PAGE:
Litter Box Training and Maintenance for Cat Owners

Litter Box Training and Maintenance for Cat Owners

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Litter Box Training and Maintenance for Cat Owners

If you have a cat, you have the need for a litter box.

Though taking care of a litter box is likely not your favorite part of having a feline friend, it is a necessity for your cat’s health and hygiene. Most cats use the litter box without much of a problem as long as it is maintained well.

In some cases, however, you may run into issues… Read below for tips on litter box training, litter box maintenance, and what to do if your cat is not using the litter box as usual.

Litter Box Training

For kittens… If you have a new kitten that spent enough time with their mother and was kept indoors, they might already know how to use the litter box, which means you won’t have to do much in terms of litter box training. Young cats learn from their mothers how to act like a cat, and one of those behaviors that they pick up on is how to use a litter box.

A kitten will see their mother scratching the litter, eliminating, and covering up their waste and will do the same thing. In this case, all you need to do is show the kitten where the litter box is in your home and make sure that the sides are low enough for them to get in and out of without assistance.

For older cats… An older cat that lived in a house before moving in with you is a similar case and likely won’t require much litter box training either. Try to get a plastic bag of their used litter from the previous owner and mix that in with your new litter box.

The cat will know what to do once you show them where the litter box is.

For previously outdoor cats… The challenge comes when you have a cat that has not lived indoors and isn’t familiar with using a litter box. In this case, you will need to restrict where your cat can go until they learn to use the box. Cats are instinctively clean animals, and they will not eliminate where they are eating or sleeping.

Some helpful litter box training tips are as follows:

  • Use a large dog crate to contain your new cat for the first couple of days.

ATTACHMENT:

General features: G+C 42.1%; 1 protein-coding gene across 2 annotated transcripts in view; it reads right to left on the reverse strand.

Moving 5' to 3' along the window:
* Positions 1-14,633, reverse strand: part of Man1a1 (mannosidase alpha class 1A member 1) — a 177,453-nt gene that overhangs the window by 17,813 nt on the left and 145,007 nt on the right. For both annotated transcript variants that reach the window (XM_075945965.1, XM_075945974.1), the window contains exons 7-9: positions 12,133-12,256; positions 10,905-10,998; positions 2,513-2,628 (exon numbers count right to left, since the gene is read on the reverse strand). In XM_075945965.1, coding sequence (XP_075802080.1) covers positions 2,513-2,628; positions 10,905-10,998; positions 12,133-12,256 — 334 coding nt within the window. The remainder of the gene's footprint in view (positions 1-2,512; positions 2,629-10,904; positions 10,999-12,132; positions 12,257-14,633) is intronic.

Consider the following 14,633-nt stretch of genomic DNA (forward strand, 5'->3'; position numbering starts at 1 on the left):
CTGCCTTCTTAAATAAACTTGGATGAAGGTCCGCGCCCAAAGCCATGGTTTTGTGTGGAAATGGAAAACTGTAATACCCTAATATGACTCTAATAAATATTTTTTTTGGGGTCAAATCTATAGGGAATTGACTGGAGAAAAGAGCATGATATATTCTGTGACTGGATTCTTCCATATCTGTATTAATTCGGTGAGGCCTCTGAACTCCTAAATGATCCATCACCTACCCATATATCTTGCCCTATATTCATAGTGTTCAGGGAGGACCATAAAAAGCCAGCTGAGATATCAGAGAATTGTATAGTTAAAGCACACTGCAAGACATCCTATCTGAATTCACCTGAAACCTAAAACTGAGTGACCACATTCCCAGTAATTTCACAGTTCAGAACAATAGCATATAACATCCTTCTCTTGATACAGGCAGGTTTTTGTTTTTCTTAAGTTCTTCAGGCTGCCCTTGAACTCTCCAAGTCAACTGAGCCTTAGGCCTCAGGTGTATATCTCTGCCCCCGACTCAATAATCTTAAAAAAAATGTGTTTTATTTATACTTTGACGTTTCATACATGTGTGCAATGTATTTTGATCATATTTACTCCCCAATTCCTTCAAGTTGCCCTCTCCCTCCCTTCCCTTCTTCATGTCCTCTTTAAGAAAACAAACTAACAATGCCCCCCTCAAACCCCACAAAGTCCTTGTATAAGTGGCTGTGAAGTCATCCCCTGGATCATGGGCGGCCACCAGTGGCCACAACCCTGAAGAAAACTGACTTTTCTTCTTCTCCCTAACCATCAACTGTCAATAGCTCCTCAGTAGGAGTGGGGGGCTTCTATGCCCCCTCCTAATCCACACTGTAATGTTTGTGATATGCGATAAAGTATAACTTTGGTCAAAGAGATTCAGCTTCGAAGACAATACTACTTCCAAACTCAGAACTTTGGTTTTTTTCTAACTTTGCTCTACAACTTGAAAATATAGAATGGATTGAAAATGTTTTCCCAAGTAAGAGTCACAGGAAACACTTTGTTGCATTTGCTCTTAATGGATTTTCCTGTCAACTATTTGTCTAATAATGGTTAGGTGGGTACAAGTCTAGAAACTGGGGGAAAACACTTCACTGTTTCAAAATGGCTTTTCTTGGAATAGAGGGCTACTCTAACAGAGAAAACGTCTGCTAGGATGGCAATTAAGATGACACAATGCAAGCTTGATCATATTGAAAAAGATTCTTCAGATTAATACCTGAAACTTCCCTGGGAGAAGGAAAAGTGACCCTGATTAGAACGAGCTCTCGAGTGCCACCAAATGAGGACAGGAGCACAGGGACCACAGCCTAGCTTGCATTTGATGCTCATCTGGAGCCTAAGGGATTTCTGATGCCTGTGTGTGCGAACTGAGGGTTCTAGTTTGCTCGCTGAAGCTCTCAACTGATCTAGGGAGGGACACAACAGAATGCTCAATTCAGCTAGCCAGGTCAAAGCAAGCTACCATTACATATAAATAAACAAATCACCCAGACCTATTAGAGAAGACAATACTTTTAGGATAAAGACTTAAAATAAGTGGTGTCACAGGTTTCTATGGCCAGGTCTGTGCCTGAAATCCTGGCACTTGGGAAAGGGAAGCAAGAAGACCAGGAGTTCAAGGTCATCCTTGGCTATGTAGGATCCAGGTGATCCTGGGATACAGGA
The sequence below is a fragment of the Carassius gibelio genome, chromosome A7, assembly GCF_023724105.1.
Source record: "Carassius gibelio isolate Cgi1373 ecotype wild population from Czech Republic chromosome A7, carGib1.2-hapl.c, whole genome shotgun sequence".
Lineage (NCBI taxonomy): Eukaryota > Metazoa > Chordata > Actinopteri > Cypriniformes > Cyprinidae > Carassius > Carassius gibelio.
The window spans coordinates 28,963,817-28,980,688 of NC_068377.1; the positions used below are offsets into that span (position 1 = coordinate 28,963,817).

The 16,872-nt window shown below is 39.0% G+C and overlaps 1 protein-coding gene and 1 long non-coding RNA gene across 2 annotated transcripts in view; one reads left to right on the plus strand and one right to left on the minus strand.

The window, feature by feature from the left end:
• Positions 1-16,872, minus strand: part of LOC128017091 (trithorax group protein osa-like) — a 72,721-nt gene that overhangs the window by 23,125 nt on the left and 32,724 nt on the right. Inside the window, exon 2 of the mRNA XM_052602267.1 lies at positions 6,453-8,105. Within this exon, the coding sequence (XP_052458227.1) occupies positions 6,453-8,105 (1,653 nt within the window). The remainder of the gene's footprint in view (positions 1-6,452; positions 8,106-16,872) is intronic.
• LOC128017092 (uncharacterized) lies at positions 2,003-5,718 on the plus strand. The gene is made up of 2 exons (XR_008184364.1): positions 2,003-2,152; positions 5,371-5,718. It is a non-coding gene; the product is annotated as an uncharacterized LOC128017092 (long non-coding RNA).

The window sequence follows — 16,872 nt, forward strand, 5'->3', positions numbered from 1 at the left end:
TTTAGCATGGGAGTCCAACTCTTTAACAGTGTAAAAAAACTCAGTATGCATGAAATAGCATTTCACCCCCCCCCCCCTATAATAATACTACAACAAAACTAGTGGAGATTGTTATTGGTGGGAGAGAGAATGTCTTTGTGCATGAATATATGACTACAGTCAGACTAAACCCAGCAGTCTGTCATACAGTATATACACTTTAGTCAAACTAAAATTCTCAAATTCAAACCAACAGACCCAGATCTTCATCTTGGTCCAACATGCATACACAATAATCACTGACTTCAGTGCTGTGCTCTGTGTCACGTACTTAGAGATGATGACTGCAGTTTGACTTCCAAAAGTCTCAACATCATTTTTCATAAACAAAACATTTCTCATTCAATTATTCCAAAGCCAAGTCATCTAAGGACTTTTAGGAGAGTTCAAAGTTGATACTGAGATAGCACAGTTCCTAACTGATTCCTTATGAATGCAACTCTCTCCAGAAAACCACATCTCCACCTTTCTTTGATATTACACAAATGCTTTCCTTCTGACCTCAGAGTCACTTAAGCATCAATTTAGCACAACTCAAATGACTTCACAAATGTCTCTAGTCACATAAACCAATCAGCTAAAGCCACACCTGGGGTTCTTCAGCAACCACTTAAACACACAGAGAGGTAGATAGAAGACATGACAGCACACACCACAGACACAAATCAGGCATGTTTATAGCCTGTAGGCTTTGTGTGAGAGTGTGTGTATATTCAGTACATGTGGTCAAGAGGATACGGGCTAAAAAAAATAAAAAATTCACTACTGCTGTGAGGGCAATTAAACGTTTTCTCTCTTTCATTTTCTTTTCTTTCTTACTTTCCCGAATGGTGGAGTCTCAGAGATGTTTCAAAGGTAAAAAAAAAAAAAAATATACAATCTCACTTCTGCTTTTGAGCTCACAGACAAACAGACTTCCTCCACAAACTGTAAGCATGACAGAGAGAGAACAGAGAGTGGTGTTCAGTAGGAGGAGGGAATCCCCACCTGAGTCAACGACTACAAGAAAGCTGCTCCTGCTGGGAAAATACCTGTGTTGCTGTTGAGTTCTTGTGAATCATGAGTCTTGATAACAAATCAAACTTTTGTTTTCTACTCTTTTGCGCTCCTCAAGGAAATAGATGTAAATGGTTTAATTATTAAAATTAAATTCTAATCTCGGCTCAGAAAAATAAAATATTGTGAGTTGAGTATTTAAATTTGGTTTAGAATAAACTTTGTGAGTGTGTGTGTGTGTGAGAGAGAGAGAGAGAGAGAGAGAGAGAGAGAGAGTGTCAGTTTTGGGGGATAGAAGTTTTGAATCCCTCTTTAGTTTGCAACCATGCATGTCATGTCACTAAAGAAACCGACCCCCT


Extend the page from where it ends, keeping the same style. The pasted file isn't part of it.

• Place the litter box on one side and the food and water on the other side.
  • Also, provide a blanket or a cat bed so your kitty has somewhere to sleep. Place it away from the litter box.

Most cats will use the box if it is the only option they have that is not near the food and water dishes or bed. You can encourage your cat to use it by gently coaxing their paw into scratching the litter.

Cats instinctively scratch the litter before and after eliminating, so this will help your cat understand what to do. Once they’ve used the box several times, you can move them and all of their items (including the litter box) into a small spare bedroom or a bathroom to be sure that they will still use the litter box when they have more room.

Once they do, you can begin giving them free rein of the house.

Litter Box Maintenance

Litter Box Training & Maintenance for Cat Owners Cats will normally not want to use a litter box that is not kept clean. In addition, you will not want to be subject to the sights and smells of an unmaintained box. These are the 2 main reasons that you should keep your kitty’s litter box clean and fresh. To simplify the task of litter box maintenance, follow the schedule below:

Daily maintenance

  • Twice per day, or after your cat has a bowel movement (if you see it happen), use a cat litter scoop to remove the solid waste.
  • If you are using clumping kitty litter, you can also scoop out the urine that has congealed into a ball. If not, try to remove the wet kitty litter that you notice.
  • Add more litter as needed.

Weekly maintenance

  • Once per week (or more often if you have more than 1 or 2 cats or if your cat has diarrhea), you will need to dump all of the litter out into a sturdy garbage bag.
  • Use water and mild soap to wash out the litter box, then be sure it is completely dry before refilling with fresh litter. Many cat owners find that it is best to keep a spare litter box on hand so they can allow the freshly cleaned one to dry in the sun or outdoors for a few hours. Then the spare litter box can be filled with fresh litter and put back for the cat to use.
  • The following week, the spare box will be the one air-drying while the original box, which will be clean and completely dry, can be used.

Choosing a kitty litter brand can be a matter of trial and error. If your cat is used to a certain type, stick with that at first, then you can gradually switch from the old brand to a new brand, if desired.

Many owners prefer clumping clay cat litter, but others like the kind that does not clump. There are other options, too, such as recycled paper or litters made from corn or pine. Take your cue from your cat: It is possible that if one type does not appeal to them, they will accept another type.

Solutions to Litter Box Issues

If your cat stops using the litter box, first be sure that it is clean and that it is the type of litter they prefer. If you purchase the scented version when you normally get the unscented type, that could be enough to turn them off. Don’t make any sudden changes.

Next, make sure that the litter box is clean. Many cats will refuse to use a litter box that is not clean because they won’t want to step on soiled litter. If your kitten has grown and is now not using the box, it is possible that the box is too small for them. Switch to

a larger one and see if that helps. If these methods don’t improve matters, take your cat to the veterinarian. Not using the litter box can be a sign of various illnesses, so your vet should take a look to see what the trouble is.

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